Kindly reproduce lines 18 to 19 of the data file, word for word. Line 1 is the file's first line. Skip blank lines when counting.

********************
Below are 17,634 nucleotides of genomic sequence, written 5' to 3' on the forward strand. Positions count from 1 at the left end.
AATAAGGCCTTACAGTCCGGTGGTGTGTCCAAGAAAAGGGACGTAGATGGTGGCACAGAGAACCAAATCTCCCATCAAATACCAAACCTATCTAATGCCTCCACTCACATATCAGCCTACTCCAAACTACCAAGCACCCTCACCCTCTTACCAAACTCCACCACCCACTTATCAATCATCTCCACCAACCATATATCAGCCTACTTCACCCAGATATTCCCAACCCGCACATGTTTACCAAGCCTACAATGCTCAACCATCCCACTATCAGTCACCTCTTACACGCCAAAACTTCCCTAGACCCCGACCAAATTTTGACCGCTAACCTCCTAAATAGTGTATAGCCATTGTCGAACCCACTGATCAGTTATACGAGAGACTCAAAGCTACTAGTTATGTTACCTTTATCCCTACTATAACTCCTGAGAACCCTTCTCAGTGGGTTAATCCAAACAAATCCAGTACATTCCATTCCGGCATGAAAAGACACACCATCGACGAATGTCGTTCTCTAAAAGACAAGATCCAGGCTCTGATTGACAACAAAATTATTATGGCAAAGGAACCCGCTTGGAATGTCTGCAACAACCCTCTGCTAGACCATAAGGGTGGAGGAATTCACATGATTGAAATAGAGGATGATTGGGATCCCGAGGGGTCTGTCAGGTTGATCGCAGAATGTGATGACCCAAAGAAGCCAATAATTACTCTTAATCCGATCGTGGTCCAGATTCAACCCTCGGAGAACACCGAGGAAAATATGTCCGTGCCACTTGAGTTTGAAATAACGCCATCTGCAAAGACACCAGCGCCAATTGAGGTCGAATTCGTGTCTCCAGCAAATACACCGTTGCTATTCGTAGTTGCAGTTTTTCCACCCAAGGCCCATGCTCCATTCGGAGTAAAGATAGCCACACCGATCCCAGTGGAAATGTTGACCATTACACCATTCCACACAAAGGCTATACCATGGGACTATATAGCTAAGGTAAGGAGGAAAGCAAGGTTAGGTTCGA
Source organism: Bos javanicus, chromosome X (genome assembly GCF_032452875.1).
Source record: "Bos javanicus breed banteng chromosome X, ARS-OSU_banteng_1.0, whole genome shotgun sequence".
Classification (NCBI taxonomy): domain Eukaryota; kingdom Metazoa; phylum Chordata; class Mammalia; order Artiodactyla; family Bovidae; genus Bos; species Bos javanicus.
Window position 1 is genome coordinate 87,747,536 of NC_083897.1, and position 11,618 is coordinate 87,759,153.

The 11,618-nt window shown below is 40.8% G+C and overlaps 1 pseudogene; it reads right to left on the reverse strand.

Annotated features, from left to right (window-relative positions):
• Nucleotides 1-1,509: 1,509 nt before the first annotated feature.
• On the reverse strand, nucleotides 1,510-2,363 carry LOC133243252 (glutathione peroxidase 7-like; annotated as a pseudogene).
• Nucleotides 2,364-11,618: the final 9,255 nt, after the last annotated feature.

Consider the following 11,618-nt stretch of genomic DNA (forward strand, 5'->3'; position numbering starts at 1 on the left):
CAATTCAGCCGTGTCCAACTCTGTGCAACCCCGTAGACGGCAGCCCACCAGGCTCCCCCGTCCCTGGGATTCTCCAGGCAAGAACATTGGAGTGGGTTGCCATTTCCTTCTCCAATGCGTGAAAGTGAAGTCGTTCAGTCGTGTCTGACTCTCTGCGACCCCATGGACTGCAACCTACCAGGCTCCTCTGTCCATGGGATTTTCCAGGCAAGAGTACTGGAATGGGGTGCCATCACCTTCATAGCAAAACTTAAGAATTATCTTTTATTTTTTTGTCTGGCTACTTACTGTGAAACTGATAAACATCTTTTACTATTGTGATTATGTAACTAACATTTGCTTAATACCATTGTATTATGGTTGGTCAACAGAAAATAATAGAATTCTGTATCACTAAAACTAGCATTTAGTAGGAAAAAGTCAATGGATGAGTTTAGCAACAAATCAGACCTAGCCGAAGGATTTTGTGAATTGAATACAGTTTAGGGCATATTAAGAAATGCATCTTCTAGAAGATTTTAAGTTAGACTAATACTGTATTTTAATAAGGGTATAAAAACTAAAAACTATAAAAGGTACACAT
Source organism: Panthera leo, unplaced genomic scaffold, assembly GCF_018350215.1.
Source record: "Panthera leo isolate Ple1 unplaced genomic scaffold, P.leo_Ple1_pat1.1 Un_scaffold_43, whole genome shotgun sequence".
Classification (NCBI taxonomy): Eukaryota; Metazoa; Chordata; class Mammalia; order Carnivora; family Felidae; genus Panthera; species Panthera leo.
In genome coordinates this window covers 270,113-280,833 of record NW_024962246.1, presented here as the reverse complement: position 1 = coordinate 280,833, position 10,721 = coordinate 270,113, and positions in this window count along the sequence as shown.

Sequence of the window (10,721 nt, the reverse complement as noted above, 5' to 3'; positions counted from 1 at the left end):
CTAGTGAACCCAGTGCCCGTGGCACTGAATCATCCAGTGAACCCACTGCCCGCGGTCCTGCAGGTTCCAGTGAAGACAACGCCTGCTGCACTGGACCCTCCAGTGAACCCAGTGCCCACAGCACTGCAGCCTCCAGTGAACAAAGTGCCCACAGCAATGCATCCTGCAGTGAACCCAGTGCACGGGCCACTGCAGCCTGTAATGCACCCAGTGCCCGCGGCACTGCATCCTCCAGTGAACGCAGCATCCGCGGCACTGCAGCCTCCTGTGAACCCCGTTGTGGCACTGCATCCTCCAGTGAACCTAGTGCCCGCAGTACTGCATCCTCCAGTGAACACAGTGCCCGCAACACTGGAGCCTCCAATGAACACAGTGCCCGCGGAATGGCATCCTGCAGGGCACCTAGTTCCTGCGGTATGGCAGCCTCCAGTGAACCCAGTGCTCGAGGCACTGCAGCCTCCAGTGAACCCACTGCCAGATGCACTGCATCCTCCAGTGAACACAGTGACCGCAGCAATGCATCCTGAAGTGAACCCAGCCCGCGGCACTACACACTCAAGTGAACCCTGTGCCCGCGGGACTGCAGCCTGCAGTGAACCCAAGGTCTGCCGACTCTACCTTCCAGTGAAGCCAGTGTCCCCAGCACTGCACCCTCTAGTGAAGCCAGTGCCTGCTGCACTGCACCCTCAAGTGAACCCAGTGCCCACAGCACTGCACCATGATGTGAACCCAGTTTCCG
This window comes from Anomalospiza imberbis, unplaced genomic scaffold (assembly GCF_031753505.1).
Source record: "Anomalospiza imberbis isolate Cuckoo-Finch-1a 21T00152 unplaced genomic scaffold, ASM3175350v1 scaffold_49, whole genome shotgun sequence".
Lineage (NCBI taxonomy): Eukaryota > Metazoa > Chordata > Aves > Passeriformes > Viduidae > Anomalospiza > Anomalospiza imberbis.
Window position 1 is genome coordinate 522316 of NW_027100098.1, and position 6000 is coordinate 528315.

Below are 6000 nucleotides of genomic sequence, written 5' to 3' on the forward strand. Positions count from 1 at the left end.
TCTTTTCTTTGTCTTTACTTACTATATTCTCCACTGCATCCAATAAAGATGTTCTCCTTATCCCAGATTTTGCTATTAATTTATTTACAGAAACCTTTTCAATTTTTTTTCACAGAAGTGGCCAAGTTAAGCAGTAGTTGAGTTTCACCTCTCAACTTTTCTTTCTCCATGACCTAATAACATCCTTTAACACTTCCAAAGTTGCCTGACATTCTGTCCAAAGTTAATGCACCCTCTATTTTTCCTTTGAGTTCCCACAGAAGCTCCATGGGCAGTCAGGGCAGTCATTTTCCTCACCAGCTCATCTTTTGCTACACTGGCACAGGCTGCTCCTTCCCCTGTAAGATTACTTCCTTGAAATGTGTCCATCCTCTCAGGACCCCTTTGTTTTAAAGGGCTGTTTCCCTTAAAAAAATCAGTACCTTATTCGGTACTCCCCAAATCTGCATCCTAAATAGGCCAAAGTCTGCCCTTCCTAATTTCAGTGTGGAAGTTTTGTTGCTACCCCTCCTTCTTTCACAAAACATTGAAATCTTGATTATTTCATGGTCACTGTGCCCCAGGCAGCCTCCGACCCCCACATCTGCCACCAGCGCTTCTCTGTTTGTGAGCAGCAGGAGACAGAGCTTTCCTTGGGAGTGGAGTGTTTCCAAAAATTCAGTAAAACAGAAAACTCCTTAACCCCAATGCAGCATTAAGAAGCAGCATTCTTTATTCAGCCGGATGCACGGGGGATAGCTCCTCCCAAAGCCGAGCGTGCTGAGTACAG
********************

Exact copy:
Sequence of the window (10,721 nt, the reverse complement as noted above, 5' to 3'; positions counted from 1 at the left end):
CTAGTGAACCCAGTGCCCGTGGCACTGAATCATCCAGTGAACCCACTGCCCGCGGTCCTGCAGGTTCCAGTGAAGACAACGCCTGCTGCACTGGACCCTCCAGTGAACCCAGTGCCCACAGCACTGCAGCCTCCAGTGAACAAAGTGCCCACAGCAATGCATCCTGCAGTGAACCCAGTGCACGGGCCACTGCAGCCTGTAATGCACCCAGTGCCCGCGGCACTGCATCCTCCAGTGAACGCAGCATCCGCGGCACTGCAGCCTCCTGTGAACCCCGTTGTGGCACTGCATCCTCCAGTGAACCTAGTGCCCGCAGTACTGCATCCTCCAGTGAACACAGTGCCCGCAACACTGGAGCCTCCAATGAACACAGTGCCCGCGGAATGGCATCCTGCAGGGCACCTAGTTCCTGCGGTATGGCAGCCTCCAGTGAACCCAGTGCTCGAGGCACTGCAGCCTCCAGTGAACCCACTGCCAGATGCACTGCATCCTCCAGTGAACACAGTGACCGCAGCAATGCATCCTGAAGTGAACCCAGCCCGCGGCACTACACACTCAAGTGAACCCTGTGCCCGCGGGACTGCAGCCTGCAGTGAACCCAAGGTCTGCCGACTCTACCTTCCAGTGAAGCCAGTGTCCCCAGCACTGCACCCTCTAGTGAAGCCAGTGCCTGCTGCACTGCACCCTCAAGTGAACCCAGTGCCCACAGCACTGCACCATGATGTGAACCCAGTTTCCG